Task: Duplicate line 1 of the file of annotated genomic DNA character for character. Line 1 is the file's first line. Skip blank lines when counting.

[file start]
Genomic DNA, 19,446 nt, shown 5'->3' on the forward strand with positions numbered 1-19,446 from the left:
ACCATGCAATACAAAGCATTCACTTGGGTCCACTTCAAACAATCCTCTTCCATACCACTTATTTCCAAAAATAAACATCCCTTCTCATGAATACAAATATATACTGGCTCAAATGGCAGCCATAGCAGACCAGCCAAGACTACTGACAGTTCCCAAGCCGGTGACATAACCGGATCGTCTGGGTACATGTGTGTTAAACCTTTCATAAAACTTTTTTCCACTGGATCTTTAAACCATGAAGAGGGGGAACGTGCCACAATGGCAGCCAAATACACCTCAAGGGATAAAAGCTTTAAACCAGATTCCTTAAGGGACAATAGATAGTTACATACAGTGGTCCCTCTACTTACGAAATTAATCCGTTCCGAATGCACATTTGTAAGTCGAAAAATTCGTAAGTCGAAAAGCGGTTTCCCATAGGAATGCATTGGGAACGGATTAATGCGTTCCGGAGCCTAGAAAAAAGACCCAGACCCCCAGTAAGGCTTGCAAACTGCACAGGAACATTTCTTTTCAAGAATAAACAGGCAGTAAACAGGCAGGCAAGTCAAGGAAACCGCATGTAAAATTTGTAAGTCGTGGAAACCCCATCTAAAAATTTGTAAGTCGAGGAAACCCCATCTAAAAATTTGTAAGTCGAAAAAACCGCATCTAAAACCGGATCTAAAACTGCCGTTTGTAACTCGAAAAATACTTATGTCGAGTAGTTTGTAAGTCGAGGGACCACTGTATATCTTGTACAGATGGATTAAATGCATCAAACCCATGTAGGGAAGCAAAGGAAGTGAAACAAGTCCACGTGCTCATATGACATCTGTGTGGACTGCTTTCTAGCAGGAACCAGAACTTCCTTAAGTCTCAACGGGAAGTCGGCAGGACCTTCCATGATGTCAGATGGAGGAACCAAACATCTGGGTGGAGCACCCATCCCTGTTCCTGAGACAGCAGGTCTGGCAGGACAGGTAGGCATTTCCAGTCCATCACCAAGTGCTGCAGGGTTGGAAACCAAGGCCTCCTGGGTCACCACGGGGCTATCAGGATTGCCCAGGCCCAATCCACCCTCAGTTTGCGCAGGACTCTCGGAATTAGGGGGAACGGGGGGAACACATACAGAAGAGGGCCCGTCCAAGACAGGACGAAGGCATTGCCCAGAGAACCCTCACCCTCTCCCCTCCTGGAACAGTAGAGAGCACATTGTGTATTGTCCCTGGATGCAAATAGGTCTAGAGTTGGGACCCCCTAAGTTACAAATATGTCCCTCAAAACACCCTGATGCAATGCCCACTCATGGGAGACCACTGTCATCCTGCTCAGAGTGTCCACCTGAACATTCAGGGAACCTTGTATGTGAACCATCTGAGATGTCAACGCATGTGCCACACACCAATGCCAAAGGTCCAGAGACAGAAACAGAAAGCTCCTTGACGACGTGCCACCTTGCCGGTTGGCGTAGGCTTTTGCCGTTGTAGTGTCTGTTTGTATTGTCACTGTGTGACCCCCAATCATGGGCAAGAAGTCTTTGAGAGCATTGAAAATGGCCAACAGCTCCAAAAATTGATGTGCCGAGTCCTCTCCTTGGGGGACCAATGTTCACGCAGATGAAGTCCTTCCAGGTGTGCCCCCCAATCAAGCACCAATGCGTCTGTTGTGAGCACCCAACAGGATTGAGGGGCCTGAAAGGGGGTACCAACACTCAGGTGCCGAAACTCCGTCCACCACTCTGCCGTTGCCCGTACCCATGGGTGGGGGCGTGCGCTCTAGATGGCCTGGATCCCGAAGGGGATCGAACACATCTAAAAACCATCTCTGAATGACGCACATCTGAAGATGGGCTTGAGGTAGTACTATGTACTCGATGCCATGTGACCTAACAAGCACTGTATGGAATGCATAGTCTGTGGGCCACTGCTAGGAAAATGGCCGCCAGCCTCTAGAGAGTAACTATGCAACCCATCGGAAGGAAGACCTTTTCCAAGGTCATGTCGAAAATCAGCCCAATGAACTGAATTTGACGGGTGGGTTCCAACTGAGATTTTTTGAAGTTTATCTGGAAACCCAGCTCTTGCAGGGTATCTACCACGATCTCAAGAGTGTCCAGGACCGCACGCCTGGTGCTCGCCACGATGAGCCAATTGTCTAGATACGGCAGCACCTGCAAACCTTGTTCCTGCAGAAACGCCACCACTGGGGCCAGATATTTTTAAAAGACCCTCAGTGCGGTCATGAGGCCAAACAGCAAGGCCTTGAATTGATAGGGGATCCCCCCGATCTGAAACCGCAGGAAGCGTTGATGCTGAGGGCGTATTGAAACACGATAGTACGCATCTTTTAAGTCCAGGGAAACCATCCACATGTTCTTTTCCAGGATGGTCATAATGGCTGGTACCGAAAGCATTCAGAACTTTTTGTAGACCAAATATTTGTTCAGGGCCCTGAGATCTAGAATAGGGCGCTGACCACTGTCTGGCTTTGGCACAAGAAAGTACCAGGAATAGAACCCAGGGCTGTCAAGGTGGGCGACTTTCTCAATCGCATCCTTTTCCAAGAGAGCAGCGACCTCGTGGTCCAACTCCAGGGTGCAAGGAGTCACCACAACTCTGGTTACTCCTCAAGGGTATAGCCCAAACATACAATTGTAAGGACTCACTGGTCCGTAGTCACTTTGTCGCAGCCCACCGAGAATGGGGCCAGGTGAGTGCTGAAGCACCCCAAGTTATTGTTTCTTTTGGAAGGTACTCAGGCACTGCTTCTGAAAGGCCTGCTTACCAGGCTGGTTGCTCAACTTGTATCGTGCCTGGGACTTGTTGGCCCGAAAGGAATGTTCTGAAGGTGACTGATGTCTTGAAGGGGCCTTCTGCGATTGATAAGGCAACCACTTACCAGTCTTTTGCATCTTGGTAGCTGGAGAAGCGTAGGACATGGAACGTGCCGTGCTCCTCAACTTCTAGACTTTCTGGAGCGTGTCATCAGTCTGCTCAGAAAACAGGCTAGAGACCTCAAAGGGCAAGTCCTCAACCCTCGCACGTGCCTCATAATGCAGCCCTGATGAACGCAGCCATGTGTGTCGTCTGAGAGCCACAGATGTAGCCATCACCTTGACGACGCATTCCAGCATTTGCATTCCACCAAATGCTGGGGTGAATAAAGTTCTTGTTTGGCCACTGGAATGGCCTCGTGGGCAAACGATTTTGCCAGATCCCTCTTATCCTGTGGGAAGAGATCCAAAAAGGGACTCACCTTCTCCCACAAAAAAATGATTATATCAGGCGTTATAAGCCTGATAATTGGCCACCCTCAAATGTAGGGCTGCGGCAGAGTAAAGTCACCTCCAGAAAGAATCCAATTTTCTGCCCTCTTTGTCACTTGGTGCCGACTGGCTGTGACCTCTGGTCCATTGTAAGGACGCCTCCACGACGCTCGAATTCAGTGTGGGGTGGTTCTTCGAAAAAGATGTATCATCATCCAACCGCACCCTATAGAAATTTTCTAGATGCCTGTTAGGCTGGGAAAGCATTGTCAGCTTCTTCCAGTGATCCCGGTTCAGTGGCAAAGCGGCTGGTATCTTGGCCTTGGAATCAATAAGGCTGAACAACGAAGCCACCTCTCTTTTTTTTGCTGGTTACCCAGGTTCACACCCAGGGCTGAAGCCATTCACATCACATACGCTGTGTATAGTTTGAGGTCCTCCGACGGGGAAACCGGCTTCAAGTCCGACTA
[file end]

Genomic DNA, 19,446 nt, shown 5'->3' on the forward strand with positions numbered 1-19,446 from the left: